Employment

Map Key

Prohibit discrimination based on sexual orientation and gender identity

22 States & DC

Prohibit discrimination based on sexual orientation only

1 State

Prohibit discrimination against public employees based on sexual orientation and gender identity

8 States

Prohibit discrimination against public employees based on sexual orientation only

2 States

The Federal Equal Employment Opportunity Commission is currently accepting complaints of sexual orientation and gender identity discrimination in employment based on Title VII’s prohibition against sex discrimination.

*State courts, commissions, agencies, or attorney general have interpreted the existing law to include some protection against discrimination against transgender individuals in Florida.

*North Carolina's executive order enumerates sexual orientation and gender identity. However, this order has a bathroom carve out for transgender employees making the executive order not fully-inclusive.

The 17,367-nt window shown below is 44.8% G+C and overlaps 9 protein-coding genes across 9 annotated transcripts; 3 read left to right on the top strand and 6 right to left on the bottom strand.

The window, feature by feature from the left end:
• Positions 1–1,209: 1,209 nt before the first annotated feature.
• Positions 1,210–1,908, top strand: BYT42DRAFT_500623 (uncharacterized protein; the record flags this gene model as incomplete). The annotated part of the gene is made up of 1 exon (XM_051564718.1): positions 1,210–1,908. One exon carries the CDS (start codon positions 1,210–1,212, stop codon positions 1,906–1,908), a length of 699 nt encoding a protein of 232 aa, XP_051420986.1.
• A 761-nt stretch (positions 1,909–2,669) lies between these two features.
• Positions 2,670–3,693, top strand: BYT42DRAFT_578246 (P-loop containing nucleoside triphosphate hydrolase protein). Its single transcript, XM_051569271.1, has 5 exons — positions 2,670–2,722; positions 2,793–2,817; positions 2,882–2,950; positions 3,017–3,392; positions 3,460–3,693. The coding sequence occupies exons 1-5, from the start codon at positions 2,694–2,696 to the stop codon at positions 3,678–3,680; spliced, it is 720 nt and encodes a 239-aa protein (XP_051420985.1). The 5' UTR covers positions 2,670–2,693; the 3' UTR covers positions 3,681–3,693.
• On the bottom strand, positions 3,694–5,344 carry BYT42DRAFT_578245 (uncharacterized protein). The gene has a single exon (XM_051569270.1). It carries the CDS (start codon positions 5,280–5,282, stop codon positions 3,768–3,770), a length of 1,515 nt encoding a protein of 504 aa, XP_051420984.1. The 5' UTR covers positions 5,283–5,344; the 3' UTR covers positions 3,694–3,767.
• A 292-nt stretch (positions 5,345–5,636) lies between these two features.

*On June 15, 2020, the U.S. Supreme Court ruled in Bostock v. Clayton County, Georgia that sexual orientation and gender identity discrimination are prohibited under federal sex-based employment protections. Nevertheless, it is imperative that states continue enacting explicitly LGBTQ-inclusive
comprehensive non-discrimination laws since it will likely take additional litigation for Bostock to be fully applied to all sex-based protections under existing federal civil rights law. Moreover, federal law currently lacks sex-based protections in numerous key areas of life, including public spaces and services. Lastly, there are many invaluable benefits to states enacting inclusive protections even when they exist on higher levels of government.

For more information on the Supreme Court of the United States' decision in the Bostock vs. Clayton County case, see What the Supreme Court Ruling in Bostock Means For State Legislative Efforts.

Updated January 21, 2021